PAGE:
The bright spiral galaxy M106 (NGC 4258) in Ursa Major. This system is distinguished by "anomalous arms", better described perhaps as jets, seen curving outward through the disk in radio emission and optical emission lines. Recent measurements of maser regions near the nucleus suggest a supermassive dark object (a black hole candidate with mass of order 100 million solar masses) at the center of this galaxy. This pseudocolor rendition was made from a V-band CCD frame covering a region 9 arcminutes square, taken with the 1.1-meter Hall telescope of Lowell Observatory. Credit: Bill Keel, University of Alabama.
Details in the central region of M106.
The central part of M106, photographed in the blue light. This central region is of much higher surface brightness than the outlayers of this galaxy. Dust is evident.
This is an I-band image (effective wavelength around 8500 Angstroms) of the whole galaxy. The morphology in this image appears much smoother as the old stellar population (more smoothly distributed) dominates the light in this passband.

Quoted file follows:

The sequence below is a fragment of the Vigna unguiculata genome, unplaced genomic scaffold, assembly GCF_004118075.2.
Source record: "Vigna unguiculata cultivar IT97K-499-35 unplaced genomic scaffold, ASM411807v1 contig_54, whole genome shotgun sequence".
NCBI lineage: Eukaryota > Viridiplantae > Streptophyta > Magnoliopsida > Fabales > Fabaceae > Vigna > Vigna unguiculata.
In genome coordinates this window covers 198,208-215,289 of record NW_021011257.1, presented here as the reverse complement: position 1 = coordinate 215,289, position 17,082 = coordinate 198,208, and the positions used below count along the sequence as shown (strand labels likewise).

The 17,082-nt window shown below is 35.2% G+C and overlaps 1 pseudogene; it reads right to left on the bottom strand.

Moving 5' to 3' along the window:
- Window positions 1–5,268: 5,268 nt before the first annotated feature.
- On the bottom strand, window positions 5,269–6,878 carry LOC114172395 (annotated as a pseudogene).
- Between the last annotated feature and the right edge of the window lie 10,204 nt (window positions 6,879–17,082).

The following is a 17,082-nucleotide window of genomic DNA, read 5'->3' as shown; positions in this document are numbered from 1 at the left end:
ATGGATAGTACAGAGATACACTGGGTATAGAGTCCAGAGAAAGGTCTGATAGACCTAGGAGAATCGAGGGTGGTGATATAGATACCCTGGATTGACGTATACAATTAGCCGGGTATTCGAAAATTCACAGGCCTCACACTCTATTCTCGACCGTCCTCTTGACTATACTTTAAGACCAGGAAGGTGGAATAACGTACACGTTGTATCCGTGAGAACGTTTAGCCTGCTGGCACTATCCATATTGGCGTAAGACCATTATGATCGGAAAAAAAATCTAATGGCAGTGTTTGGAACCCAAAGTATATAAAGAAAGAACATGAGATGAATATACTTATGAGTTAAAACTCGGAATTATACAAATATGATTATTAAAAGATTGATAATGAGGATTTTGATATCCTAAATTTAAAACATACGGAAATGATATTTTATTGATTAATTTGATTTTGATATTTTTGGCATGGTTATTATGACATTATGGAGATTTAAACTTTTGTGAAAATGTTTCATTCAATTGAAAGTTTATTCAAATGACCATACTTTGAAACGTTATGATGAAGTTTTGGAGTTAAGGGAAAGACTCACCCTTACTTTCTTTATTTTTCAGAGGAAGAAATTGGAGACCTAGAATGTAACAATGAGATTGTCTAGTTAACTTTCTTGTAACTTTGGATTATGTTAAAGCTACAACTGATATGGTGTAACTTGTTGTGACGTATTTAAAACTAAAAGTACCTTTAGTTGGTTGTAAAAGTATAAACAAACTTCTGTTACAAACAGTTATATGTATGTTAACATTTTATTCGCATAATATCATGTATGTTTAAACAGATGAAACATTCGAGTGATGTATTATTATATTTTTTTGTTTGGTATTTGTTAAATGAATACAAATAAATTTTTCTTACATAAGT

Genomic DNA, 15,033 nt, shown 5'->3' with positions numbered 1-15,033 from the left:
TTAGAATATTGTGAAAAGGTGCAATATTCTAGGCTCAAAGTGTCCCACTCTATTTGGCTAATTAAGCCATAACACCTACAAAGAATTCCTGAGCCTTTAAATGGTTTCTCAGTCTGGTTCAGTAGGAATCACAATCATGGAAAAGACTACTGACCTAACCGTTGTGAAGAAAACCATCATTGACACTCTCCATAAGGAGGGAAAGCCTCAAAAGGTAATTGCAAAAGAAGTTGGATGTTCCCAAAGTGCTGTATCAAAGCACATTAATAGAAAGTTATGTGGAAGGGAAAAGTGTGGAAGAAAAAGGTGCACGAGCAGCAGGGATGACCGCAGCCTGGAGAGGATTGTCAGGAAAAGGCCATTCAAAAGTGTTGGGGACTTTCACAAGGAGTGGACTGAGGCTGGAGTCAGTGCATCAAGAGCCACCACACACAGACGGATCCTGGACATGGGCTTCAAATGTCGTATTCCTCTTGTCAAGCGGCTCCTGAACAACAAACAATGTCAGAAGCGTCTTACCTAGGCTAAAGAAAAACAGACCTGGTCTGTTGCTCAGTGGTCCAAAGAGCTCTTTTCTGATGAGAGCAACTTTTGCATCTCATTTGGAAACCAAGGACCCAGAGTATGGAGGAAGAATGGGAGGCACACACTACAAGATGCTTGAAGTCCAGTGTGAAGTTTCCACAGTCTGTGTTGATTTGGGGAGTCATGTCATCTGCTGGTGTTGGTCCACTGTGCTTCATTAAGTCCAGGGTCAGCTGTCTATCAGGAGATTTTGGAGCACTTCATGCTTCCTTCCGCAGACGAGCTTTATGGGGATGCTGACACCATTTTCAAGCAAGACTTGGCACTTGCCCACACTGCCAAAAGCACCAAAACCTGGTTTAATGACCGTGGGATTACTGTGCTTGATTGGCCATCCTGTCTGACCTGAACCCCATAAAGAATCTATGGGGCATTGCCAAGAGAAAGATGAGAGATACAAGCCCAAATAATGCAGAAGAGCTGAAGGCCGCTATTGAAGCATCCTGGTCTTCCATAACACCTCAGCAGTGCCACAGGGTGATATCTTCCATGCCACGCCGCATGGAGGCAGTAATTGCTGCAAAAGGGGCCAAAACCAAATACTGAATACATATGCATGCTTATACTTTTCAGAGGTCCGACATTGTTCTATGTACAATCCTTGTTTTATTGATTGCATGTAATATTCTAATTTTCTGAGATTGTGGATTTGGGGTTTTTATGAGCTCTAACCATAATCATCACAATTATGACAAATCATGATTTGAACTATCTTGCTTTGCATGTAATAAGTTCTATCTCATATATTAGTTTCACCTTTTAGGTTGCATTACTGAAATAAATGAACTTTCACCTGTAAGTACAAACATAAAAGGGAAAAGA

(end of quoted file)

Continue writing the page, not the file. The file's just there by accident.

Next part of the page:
Both iamges are from the University of Oregon collection.
Image of M106 from an anonymous source (perhaps USNO?).
This gorgeous image was taken by Ron and Beth Sharer on February 4, 2000
when participating in the Kitt peak Visitor Center's
Advanced Observing Program,
using the AOP's Meade 16in LX200 telescope operating at f/6.3 and SBIG
ST8E CCD camera with color filter wheel. M106's appearance is dominated
by two bright spiral arms and dark dust lanes near the nucleus. Bright
newly formed stars near their outer tips distinguish the spiral arms in
this photograph, the young star clusters seen as blue patches, the nebulae
which still form stars as reddish or pinkish spots. The older population
gives the nuclear region a more yellowish appearance.
Credit: Ron and Beth Sharer/Adam Block/AURA/NOAO/NSF
Last Modification: 25 May 1999, 14:00 MET